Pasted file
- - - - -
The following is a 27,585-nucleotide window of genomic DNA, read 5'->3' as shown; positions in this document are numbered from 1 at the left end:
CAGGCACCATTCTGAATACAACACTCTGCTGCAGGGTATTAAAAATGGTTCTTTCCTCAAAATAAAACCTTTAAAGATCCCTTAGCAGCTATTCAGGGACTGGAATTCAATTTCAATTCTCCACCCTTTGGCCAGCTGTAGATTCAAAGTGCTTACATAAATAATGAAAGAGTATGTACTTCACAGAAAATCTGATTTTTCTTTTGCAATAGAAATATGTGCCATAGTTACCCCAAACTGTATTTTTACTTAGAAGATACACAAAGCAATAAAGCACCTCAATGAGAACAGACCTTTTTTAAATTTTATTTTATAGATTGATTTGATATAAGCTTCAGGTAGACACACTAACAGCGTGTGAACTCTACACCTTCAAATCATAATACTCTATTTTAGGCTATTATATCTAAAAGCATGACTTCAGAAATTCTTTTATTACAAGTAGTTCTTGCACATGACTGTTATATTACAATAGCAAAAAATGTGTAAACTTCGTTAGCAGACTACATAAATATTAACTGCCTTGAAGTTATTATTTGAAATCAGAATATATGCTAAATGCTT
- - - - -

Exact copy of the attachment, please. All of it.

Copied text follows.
The following is a 27,585-nucleotide window of genomic DNA, read 5'->3' as shown; positions in this document are numbered from 1 at the left end:
CAGGCACCATTCTGAATACAACACTCTGCTGCAGGGTATTAAAAATGGTTCTTTCCTCAAAATAAAACCTTTAAAGATCCCTTAGCAGCTATTCAGGGACTGGAATTCAATTTCAATTCTCCACCCTTTGGCCAGCTGTAGATTCAAAGTGCTTACATAAATAATGAAAGAGTATGTACTTCACAGAAAATCTGATTTTTCTTTTGCAATAGAAATATGTGCCATAGTTACCCCAAACTGTATTTTTACTTAGAAGATACACAAAGCAATAAAGCACCTCAATGAGAACAGACCTTTTTTAAATTTTATTTTATAGATTGATTTGATATAAGCTTCAGGTAGACACACTAACAGCGTGTGAACTCTACACCTTCAAATCATAATACTCTATTTTAGGCTATTATATCTAAAAGCATGACTTCAGAAATTCTTTTATTACAAGTAGTTCTTGCACATGACTGTTATATTACAATAGCAAAAAATGTGTAAACTTCGTTAGCAGACTACATAAATATTAACTGCCTTGAAGTTATTATTTGAAATCAGAATATATGCTAAATGCTT